The divesting party involves the other parties in its transaction with the third party, which saves it the stress of investing time and resources into negotiations as the other existing parties may decide to exercise the right of pre-emption at the early stage, the existing parties are aware of the terms on which the negotiations are being made, and there is no issue of the presence of sharp practices. However, this is also a deterrent as commercially sensitive information are disclosed to the other parties of the JOA who ordinarily should not be part of the negotiations.

Recommendations for drafting preemptive provisions
Parties to joint venture agreements must appreciate the fact that, although pre-emption provisions are a standard feature of most of those types of contracts, they must be wary of the fact that these provisions may create disputes for them in the future which may affect the commercial value of their interests.

It will be of little profit to make the pre-emption provisions in their contracts restrictive, burdensome and obscure. Parties should expressly agree, during the JOA negotiations, on the types of transactions that would trigger the exercise of pre-emption rights. There should also be express agreement on how the pre-emption rights should be exercised and what capacity to be demonstrated by the existing parties when they intend to exercise their rights. Thus, provisions for certain standards that existing parties must meet before they can acquire the interests of the transferring party may be inputed.

For instance, they must demonstrate financial capacity to acquire and manage the assets to be transferred. A usual feature of pre-emption provisions is that the terms and conditions must be accepted unconditionally. Great care should be taken to ensure that the pre-emption provisions are clear and unequivocal in all respects and that such provisions properly reflect the intentions of the parties. This can help to ensure that there are no procedural irregularities and future disputes can be avoided. It is commendable for parties to be vigilant in controlling the entry and exit of parties into the ventures but a pre-emption regime that is excessively protective could be as bothersome as an inadequate one.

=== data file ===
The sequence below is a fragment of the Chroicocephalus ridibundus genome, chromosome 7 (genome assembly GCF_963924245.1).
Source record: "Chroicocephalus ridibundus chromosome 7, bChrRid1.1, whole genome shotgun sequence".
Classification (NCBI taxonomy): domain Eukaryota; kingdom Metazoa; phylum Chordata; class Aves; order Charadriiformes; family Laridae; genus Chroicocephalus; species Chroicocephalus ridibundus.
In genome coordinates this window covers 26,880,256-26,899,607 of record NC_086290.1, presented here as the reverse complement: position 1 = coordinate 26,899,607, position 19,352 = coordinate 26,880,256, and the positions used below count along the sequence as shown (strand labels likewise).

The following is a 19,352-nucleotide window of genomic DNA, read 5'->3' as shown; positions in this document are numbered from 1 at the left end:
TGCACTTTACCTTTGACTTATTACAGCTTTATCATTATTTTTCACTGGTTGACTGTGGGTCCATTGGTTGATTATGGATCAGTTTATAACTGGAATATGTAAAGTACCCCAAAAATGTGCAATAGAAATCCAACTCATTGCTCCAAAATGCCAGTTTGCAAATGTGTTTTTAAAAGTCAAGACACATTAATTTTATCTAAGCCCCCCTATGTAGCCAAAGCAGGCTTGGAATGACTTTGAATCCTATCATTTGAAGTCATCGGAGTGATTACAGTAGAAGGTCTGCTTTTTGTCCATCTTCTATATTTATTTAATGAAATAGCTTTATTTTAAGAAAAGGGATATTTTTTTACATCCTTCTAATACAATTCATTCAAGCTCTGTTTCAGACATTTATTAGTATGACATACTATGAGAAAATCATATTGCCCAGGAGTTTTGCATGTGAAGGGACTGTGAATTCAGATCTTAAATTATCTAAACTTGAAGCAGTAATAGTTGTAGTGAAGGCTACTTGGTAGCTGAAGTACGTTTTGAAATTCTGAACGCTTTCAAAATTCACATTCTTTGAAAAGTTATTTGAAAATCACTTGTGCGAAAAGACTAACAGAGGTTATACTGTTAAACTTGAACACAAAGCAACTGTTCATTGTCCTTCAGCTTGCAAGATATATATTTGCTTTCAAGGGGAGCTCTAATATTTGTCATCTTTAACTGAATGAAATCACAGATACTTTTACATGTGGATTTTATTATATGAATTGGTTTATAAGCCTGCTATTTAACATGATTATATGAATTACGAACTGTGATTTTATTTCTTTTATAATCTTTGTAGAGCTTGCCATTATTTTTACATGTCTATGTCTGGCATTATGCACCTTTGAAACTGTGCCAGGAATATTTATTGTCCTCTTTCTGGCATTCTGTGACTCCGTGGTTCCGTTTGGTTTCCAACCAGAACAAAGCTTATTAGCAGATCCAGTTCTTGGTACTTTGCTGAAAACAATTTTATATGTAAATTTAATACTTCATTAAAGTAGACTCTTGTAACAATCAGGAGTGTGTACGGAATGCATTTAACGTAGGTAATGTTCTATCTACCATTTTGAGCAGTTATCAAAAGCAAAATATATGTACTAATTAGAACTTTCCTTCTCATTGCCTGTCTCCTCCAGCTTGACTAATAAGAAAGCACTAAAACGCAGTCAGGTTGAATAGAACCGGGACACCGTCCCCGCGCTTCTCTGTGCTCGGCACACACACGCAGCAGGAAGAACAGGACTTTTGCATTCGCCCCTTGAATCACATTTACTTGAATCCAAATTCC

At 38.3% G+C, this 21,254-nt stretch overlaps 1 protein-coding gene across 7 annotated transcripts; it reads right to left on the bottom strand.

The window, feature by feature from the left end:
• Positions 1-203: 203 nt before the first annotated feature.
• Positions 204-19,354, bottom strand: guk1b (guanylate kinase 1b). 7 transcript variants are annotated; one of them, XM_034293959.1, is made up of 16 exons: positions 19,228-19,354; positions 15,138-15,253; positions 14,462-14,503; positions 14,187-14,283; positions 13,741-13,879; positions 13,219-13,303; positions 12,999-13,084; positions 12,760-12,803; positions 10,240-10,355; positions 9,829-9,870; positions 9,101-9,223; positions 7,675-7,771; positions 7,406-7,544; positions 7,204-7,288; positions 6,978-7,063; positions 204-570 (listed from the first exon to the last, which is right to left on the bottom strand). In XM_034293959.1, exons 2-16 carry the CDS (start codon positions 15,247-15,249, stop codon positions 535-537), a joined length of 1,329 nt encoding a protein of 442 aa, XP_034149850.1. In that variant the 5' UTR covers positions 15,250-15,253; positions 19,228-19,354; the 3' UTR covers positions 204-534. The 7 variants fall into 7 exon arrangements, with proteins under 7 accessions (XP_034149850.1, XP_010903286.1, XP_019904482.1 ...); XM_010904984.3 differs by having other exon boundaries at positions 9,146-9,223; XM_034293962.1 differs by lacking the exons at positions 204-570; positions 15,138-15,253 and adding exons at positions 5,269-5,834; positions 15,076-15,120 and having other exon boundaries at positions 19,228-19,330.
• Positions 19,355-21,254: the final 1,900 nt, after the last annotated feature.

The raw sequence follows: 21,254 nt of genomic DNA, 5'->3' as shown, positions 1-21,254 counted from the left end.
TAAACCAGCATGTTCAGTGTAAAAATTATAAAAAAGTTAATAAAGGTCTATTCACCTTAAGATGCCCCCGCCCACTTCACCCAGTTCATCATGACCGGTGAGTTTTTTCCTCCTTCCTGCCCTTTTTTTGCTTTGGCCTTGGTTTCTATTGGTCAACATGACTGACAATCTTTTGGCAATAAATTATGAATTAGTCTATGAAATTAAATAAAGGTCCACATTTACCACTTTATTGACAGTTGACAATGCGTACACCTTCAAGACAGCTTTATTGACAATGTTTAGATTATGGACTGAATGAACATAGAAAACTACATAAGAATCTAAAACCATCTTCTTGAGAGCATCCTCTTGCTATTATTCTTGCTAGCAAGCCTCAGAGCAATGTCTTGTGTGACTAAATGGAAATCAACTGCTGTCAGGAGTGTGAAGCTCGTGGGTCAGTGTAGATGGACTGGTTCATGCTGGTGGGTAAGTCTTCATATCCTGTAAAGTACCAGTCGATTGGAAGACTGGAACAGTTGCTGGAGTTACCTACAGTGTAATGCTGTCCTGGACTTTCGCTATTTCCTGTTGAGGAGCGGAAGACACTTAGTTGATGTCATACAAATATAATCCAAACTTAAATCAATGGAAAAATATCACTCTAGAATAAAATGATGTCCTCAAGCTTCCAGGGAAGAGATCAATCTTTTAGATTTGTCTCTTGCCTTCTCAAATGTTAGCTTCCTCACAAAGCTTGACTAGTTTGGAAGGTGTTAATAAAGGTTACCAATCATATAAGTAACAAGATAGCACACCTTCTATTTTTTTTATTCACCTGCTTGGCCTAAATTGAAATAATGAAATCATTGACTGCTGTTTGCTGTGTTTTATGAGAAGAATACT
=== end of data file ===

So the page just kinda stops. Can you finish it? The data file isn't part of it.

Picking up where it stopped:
Valuation issues should be anticipated. Provisions for independent valuation mechanisms should also be addressed as disputes relating to valuation must be swiftly referred to experts for a binding determination. In the case, Moni Pulo v Brass Exploration & 7 ors (2012), negotiations between Parties to the joint venture for a transfer of the participating interests of the transferring party to the co-venturer broke down due to valuation issues, and a subsequent transfer to a third party which the co-venturer was not too comfortable with. NNPC’s concerns on decommissioning by IOCs may trigger issues of valuation of interests. Parties must be ready in such an event to prevent delays and a subsequent buy-off by a third party that does not seem suitable to the co-venturer.

Lengthy periods within which to exercise rights should be done away with. In the UK for instance, the UK government in relation to UK Continental Shelf, as of the 20th Licensing round, has prohibited pre-emption provisions in new JOAs. Additionally, pre-existing pre-emption provisions are now read in line with the New Pre-emption Arrangements which effectively require JV partners who are signatories to the Master Deed to exercise their pre-emption rights within 30 days of receiving a pre-emption Notice.

Where pre-emption provisions cannot be done away with, the time frame within which to exercise them should be reduced. This is to reduce delays in the interest divestment process. Hence, there is no issue of an unattractive and burdensome transfer process.

The benefits that pre-emption provisions offer appear to be its downsides. Parties can avoid including pre-emption provisions into their Agreements, and where such provisions must be included, parties must ensure that they are not baneful.